Adama, Ethiopia 3rd Jan 2012
“Please welcome with a clap our special guest Lecturer, Miss Elena Gaffurini, from Italy” [yes, even if I leave in Ethiopia since 6 months, even if they invited me because of my work with AIESEC in Ethiopia, being a Guest Lecturer in the University I am someone because I come from Italy, the country of Entrepreneurs]. I graduated 2 months ago, I am working for a no-profit and for the University. I am not an entrepreneur. Not yet, Not formally, at least. What does that mean to be entrepreneur?
I challenge my plenary. 200 Ethiopian students, mostly from business faculty. They are part of the class following a specific course on entrepreneurship. They have already gone through how to create a business plan, how to target the market, how to transform an idea in an enterprise. Now they are eager to listen to successful stories from the world and from my experience.
What makes an entrepreneur successful?
On my way to Adama, traveling with a minibus. Around the road yellow fields, cows, donkeys, children running back from school carrying a small notebook in their hands. From mile to mile some small houses made of mad and dried theft. Welcome to the Ethiopian Countryside.
On My way to Adama I realized that I don’t really care about telling them successful stories of entrepreneurs from Italy or successful stories of business that I can download form Internet. For that, I can just give them the file with a list of interesting links.
What does Ethiopia need is to have Entrepreneur coming out of Ethiopian youth, developing business ideas for their country, for their society.
And to do it successfully there’s not really much I can teach them. There’s much more I can do inspiring them to take action, to actually do something about their dreams. To find out the reason why they want to do it. To present them the concept of capitalizing on other’s ideas to create strategic partnership to scale up their operations and their impact. To consider an enterprise as the most effective way to solve social problem. To consider AIESEC, the organization I work for, as a platform to support them in doing it and as the most accessible way to get an international mindset, develop leadership and managerial skills while they still are students and create their own network of organizations and youth.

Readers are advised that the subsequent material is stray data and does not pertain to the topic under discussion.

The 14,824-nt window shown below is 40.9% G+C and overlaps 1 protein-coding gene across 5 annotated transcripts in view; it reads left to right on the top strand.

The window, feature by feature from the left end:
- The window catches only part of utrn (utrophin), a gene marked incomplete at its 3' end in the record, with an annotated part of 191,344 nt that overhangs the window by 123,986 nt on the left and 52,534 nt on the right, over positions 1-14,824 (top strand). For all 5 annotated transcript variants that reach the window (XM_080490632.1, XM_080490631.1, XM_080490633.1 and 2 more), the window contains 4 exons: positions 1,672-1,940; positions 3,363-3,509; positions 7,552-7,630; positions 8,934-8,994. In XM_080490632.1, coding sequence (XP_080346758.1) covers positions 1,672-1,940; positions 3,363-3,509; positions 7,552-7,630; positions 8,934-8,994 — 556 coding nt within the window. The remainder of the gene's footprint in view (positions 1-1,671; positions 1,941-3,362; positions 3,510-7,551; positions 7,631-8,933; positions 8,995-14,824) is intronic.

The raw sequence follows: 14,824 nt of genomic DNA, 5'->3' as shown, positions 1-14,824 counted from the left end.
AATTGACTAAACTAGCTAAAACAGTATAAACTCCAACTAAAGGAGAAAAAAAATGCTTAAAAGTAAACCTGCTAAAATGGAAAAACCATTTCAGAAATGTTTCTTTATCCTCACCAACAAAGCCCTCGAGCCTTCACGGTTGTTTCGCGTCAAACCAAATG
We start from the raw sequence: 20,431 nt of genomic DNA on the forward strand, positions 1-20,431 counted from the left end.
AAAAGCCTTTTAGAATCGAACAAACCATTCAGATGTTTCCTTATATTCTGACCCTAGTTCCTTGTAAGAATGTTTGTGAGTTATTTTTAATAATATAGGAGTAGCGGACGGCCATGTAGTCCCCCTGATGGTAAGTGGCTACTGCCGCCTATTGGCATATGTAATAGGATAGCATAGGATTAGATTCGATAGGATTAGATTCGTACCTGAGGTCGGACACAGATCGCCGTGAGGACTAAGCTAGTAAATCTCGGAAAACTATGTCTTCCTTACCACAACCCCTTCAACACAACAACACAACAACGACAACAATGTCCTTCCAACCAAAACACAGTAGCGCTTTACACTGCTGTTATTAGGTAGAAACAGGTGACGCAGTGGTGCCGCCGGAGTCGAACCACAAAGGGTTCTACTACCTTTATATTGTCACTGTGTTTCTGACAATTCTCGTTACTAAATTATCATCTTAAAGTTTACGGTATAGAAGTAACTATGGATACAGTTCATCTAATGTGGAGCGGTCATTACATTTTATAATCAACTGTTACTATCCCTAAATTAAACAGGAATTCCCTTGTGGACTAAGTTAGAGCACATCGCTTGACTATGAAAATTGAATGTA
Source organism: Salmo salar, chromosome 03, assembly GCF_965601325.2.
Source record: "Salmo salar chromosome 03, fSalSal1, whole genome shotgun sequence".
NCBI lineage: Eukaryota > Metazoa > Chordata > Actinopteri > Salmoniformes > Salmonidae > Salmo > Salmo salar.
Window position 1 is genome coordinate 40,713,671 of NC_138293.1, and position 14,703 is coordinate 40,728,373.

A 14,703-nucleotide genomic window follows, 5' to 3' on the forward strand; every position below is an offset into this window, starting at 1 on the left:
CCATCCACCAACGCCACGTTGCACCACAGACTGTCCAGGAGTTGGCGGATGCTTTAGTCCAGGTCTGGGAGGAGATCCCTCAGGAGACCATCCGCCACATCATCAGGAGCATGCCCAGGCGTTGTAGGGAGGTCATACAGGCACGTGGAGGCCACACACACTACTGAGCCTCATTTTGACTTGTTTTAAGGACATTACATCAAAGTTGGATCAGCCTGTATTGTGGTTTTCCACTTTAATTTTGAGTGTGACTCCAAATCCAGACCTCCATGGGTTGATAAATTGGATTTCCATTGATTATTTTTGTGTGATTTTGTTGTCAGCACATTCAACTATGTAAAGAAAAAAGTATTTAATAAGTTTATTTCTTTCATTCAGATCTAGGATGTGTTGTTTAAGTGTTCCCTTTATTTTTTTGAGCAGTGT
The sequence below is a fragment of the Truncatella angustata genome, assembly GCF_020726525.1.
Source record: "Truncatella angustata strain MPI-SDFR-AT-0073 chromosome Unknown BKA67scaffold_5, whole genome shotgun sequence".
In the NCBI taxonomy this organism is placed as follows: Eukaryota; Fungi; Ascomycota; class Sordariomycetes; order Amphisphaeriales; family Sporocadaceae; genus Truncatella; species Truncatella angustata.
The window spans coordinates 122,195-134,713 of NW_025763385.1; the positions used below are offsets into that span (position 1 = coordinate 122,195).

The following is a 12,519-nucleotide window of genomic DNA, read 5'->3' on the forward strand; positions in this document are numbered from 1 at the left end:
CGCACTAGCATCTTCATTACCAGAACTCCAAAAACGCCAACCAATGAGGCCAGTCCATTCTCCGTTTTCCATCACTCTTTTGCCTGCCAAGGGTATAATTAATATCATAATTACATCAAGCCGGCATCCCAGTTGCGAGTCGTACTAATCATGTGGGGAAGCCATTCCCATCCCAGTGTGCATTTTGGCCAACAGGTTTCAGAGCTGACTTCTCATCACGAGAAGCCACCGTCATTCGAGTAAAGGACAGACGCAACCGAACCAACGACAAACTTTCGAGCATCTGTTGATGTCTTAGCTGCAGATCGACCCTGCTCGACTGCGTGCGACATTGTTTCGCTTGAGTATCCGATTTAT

I had 3 questions:
What is your biggest dream?
What is your society calling you for?
What do you want do to about it?
I asked them to divide in groups, draw a presentation of their business idea addressing a social need, proposing their target of costumers, identifying their value proposition and their revenue stream.
And then I ask them to stand up to share it to the others.
Business on the edge of Social Impact
It came out that the main part of their ideas where strictly linked with the Social Development Project AIESEC is developing in Addis with the youth already involved. It came up that I am not in this country because of money, that I am actually not getting any money to do what I do. It came up that yes, we can choose if to make something good, or if to make money. And we can also choose both. What matters the most is that we, as youth, as future leaders, as potential entrepreneur, we do what we do because we have a dream and a vision about it.